Friday, June 19, 2009

What's the pecking order down under?

EVERY morning, Sharon Faire and her family wake up to the sound of clucking chickens in their Wahroonga backyard in Australia.

Her two sons, aged three and five, to feed the hens the kitchen scraps from the night before. It sounds like idyllic rural life, but "backyard poultry" has never been more popular. The old days of keeping a few chickens and a vegetable patch appear to be making a comeback.

"The kids are absolutely in love with the hens," Mrs Faire said. "They are really having the best time, they're so much better than cats or dogs."

The Faires are among the many families who have opted for backyard poultry as part of a return to sustainable living with the emphasis on fresh and healthy food.

Norm Black runs Planet Poultry, which helps families set up their own chicken run in the backyard. He says inquiries have increased tenfold over the past 18 months.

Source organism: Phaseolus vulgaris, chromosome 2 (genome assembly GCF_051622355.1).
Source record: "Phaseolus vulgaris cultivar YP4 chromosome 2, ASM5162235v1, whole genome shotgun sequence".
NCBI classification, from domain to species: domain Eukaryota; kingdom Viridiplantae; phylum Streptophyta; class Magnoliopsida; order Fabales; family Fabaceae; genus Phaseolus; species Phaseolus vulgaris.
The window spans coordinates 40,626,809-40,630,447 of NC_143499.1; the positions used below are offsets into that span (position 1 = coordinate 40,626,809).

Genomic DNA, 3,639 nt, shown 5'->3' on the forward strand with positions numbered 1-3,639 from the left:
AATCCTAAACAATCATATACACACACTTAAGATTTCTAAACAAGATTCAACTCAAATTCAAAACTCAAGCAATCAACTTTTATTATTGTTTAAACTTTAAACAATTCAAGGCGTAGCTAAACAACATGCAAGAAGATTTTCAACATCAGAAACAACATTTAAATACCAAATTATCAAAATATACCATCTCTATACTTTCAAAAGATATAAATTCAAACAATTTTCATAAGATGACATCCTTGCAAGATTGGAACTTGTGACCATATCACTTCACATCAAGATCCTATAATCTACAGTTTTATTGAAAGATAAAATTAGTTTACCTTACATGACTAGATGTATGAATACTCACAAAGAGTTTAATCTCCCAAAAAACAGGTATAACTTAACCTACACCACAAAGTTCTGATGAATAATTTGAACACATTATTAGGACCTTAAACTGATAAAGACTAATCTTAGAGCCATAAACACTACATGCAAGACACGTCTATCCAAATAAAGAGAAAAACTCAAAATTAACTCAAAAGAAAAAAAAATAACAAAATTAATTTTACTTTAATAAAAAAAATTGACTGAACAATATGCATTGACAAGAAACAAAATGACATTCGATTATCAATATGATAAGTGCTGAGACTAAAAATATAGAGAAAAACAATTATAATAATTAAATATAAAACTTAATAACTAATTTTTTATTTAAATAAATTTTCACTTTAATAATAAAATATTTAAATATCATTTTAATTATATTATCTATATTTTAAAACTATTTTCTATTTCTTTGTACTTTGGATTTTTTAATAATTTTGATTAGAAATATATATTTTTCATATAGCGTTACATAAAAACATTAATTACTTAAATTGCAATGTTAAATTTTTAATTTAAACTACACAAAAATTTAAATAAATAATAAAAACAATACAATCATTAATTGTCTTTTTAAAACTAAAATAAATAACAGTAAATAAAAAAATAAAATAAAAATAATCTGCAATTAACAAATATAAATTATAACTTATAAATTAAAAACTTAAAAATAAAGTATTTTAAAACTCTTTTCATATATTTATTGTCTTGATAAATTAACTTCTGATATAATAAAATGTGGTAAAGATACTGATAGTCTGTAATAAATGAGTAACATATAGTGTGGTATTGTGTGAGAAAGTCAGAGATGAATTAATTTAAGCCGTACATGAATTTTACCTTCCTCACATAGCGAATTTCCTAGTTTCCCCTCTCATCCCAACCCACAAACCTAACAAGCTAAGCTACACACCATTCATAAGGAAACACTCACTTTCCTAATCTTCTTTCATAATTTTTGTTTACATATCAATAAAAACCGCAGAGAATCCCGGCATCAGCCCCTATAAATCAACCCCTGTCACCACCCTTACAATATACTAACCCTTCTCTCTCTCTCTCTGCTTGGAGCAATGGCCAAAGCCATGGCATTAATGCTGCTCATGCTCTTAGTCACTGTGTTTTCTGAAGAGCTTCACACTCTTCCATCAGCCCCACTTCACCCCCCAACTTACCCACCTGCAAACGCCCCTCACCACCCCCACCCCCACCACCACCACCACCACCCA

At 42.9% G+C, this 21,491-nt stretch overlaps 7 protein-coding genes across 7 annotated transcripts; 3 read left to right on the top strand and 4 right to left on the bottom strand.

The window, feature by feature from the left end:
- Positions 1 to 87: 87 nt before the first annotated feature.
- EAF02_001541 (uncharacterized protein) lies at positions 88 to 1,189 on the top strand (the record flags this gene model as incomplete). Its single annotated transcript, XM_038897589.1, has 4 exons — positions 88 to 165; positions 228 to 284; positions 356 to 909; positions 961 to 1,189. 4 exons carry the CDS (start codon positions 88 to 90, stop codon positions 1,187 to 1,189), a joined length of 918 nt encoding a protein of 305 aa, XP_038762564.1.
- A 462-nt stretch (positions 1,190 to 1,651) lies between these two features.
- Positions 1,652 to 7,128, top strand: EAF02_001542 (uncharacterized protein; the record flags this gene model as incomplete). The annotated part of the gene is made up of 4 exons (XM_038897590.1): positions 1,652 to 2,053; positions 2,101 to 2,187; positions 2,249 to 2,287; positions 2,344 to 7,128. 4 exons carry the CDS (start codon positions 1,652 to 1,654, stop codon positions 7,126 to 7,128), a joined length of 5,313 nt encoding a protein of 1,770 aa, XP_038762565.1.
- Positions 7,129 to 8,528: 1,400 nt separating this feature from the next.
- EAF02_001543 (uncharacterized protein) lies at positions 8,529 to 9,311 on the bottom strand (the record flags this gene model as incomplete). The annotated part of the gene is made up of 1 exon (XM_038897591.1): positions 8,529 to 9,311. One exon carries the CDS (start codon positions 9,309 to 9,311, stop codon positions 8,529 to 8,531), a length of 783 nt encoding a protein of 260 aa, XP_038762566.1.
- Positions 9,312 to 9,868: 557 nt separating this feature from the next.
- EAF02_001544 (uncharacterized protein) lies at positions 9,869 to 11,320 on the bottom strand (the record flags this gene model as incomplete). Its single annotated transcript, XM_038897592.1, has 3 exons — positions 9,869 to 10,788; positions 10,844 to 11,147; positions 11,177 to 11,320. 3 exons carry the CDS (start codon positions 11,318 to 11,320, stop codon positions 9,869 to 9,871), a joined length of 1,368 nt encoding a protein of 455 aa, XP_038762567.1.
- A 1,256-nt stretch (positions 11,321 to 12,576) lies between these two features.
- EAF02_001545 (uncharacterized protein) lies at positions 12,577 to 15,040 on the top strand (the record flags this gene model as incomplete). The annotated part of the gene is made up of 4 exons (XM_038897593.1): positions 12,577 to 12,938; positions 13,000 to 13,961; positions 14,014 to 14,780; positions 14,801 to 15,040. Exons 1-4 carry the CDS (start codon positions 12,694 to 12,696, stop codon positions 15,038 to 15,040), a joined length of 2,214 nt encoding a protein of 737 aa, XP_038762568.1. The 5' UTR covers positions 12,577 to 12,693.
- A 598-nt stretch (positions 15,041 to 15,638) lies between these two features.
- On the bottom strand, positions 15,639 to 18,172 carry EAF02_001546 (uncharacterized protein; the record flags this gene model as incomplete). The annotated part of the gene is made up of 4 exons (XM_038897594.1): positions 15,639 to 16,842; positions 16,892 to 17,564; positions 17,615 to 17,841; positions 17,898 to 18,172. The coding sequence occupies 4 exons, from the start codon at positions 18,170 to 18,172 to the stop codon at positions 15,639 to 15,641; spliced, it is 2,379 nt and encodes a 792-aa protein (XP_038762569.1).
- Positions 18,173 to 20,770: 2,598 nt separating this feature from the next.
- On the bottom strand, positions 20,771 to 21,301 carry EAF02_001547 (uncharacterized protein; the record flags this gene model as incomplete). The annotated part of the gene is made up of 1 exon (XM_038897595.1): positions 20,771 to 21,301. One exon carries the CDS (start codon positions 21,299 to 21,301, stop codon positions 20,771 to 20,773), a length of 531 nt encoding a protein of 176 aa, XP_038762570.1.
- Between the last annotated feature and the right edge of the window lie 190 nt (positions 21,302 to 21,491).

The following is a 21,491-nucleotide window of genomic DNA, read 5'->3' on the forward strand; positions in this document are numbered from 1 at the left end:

"The whole movement is driven from urban areas. It's phenomenal," he said. "There has been a massive shift in the mindset of people recently. Since the downturn, people are going back to basics.

"In the past, people have sought instant gratification … but people now seem to be getting more pleasure from the simpler things in life."

Mr Black has noticed his clientele becoming more varied. "I've sold chooks and coops to merchant bankers, doctors - people from all walks of life," he said. "I even got a call from a guy in Bondi the other day who wants to keep hens on his unit balcony in Campbell Parade." The number of hens sold has risen sharply and Mr Black has also noticed a demand for more lavish coops. Clients are now more interested in his "penthouse packages".

"We've brought out a deluxe penthouse package by popular request but it seems people want more, so we're launching a coop called the Taj Mahal, which … is going to be very grandiose."

Mr Black has also fielded some unusual queries, from the woman in the eastern suburbs who asked if her chickens would prefer their coop to have an ocean view, to the elated financier who called with the news that one of his hens had just laid the first egg.

"Some of the feedback is hilarious," he said. "But it's great to see. People are really getting a kick out of sustainable living."

Source: The Sydney Morning Herald